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Potency of TC is principally measured by the method of vasoconstriction assay. Other assays of glucocorticoid potency are done by experimentally inducing inflammation to suppress erythema and edema and the psoriasis bioassay, which is done to quantify the effect of the TC on psoriatic lesion. [2]

Weaker (low potent) topical steroids are suitable for use in areas where the skin is thin and sensitive such as the face, eyelids, armpits and diaper area including the groins, buttocks and perianal skin. Moderately potent steroids are used for various dermatitis such as atopic dermatitis and allergic contact dermatitis as well as in other disorders such as vitiligo, polymorphous light eruptions and discoid lupus erythematosus. Steroids of higher potency are used in diseases such as psoriasis, lichen planus hypertrophicus, lichen simplex chronicus and lichen amyloidosus where the skin is thickened and penetrability is decreased. [3]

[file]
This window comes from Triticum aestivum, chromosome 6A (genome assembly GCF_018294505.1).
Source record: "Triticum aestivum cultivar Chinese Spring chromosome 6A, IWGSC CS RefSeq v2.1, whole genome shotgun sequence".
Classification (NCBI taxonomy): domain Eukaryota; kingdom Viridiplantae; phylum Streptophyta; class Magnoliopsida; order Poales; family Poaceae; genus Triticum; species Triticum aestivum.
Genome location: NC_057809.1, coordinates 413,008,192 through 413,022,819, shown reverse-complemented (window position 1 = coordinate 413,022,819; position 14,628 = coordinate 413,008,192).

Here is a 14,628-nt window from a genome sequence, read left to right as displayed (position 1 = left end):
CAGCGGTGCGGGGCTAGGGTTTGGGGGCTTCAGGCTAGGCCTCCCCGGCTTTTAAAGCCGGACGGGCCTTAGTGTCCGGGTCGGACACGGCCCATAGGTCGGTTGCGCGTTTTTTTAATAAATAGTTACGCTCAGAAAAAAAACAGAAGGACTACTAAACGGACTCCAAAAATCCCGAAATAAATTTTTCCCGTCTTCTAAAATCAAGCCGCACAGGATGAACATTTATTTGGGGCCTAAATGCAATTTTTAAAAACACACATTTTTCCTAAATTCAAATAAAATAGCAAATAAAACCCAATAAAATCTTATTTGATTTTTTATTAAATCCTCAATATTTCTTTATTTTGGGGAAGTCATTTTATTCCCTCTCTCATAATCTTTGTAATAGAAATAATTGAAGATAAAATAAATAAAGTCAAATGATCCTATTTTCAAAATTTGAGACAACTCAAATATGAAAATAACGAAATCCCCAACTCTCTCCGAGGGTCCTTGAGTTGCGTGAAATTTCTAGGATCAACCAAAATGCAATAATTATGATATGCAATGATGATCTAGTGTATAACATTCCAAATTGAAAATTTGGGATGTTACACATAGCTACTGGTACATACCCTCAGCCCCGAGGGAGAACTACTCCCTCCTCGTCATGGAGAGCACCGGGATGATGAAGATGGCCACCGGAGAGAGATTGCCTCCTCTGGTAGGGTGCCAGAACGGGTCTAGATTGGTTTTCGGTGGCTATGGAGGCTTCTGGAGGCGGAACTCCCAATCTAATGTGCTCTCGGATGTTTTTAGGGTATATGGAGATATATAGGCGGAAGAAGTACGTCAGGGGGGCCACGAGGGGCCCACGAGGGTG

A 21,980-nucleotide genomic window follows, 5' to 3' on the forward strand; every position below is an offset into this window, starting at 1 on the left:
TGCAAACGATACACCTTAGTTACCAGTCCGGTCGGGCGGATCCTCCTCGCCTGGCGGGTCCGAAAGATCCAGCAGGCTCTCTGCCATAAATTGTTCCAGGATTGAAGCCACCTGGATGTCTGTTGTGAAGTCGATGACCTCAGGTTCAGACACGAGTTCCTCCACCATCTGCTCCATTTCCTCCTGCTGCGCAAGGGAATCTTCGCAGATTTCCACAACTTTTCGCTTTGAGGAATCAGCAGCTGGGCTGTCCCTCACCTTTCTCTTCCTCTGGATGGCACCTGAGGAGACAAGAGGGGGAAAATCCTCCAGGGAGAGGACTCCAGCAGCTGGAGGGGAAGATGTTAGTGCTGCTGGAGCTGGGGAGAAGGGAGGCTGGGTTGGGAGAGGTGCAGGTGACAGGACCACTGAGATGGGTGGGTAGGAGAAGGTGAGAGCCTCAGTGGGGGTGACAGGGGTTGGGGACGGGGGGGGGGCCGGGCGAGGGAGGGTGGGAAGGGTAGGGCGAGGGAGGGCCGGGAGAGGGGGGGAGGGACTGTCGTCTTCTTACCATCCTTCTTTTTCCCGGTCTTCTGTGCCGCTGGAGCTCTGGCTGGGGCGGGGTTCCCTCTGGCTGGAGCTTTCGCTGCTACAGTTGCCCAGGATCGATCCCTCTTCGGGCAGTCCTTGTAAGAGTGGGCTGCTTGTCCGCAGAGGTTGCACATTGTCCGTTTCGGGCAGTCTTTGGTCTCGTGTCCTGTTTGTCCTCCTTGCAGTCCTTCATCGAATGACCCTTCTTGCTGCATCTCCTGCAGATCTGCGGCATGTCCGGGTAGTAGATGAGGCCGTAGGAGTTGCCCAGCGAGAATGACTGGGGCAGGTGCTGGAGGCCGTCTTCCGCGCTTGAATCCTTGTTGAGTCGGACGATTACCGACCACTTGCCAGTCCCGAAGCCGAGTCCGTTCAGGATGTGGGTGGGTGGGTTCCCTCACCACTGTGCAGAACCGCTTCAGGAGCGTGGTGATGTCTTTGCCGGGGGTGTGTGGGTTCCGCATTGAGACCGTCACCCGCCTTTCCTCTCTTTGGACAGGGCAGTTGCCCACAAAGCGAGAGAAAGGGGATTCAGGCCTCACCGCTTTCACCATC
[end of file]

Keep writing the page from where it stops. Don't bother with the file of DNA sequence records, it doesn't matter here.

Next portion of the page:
The effects and side-effects of TCs depend mainly on the thickness of skin, potency of the TC as well as the amount of absorption. Various factors, which influence the absorption of the drug include factors such as potency of the TC, vehicle, site and frequency of application, duration of therapy, barrier function and condition of the skin. [3]

  Usage of tc in paediatric disorders Top